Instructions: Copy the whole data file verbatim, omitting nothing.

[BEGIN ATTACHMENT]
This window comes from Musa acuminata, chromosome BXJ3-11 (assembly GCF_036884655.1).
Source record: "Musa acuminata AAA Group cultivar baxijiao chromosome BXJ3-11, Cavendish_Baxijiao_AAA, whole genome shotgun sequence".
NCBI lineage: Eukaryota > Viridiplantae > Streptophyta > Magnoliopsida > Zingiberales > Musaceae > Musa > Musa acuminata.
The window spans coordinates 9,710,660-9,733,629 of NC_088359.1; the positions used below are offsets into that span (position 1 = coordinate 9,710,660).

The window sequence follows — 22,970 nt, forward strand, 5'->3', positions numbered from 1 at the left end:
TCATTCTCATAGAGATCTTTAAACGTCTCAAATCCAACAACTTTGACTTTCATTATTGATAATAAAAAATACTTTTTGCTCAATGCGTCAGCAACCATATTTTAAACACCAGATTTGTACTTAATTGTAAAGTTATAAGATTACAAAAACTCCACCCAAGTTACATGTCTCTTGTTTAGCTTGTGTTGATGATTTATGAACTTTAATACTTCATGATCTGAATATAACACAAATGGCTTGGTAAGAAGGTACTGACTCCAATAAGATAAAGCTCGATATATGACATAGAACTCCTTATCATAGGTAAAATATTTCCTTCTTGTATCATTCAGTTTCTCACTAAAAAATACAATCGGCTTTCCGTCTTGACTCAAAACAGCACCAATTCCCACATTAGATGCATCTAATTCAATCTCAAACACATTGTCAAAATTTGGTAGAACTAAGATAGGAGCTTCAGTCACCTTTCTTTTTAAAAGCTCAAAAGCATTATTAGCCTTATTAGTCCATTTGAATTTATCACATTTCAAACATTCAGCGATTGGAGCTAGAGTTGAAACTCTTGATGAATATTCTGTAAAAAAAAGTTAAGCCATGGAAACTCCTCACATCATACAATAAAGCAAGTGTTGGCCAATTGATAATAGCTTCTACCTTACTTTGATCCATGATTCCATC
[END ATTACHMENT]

This window comes from Musa acuminata, chromosome BXJ3-11 (assembly GCF_036884655.1).
Source record: "Musa acuminata AAA Group cultivar baxijiao chromosome BXJ3-11, Cavendish_Baxijiao_AAA, whole genome shotgun sequence".
NCBI lineage: Eukaryota > Viridiplantae > Streptophyta > Magnoliopsida > Zingiberales > Musaceae > Musa > Musa acuminata.
The window spans coordinates 9,710,660-9,733,629 of NC_088359.1; the positions used below are offsets into that span (position 1 = coordinate 9,710,660).

The window sequence follows — 22,970 nt, forward strand, 5'->3', positions numbered from 1 at the left end:
TCATTCTCATAGAGATCTTTAAACGTCTCAAATCCAACAACTTTGACTTTCATTATTGATAATAAAAAATACTTTTTGCTCAATGCGTCAGCAACCATATTTTAAACACCAGATTTGTACTTAATTGTAAAGTTATAAGATTACAAAAACTCCACCCAAGTTACATGTCTCTTGTTTAGCTTGTGTTGATGATTTATGAACTTTAATACTTCATGATCTGAATATAACACAAATGGCTTGGTAAGAAGGTACTGACTCCAATAAGATAAAGCTCGATATATGACATAGAACTCCTTATCATAGGTAAAATATTTCCTTCTTGTATCATTCAGTTTCTCACTAAAAAATACAATCGGCTTTCCGTCTTGACTCAAAACAGCACCAATTCCCACATTAGATGCATCTAATTCAATCTCAAACACATTGTCAAAATTTGGTAGAACTAAGATAGGAGCTTCAGTCACCTTTCTTTTTAAAAGCTCAAAAGCATTATTAGCCTTATTAGTCCATTTGAATTTATCACATTTCAAACATTCAGCGATTGGAGCTAGAGTTGAAACTCTTGATGAATATTCTGTAAAAAAAAGTTAAGCCATGGAAACTCCTCACATCATACAATAAAGCAAGTGTTGGCCAATTGATAATAGCTTCTACCTTACTTTGATCCATGATTCCATC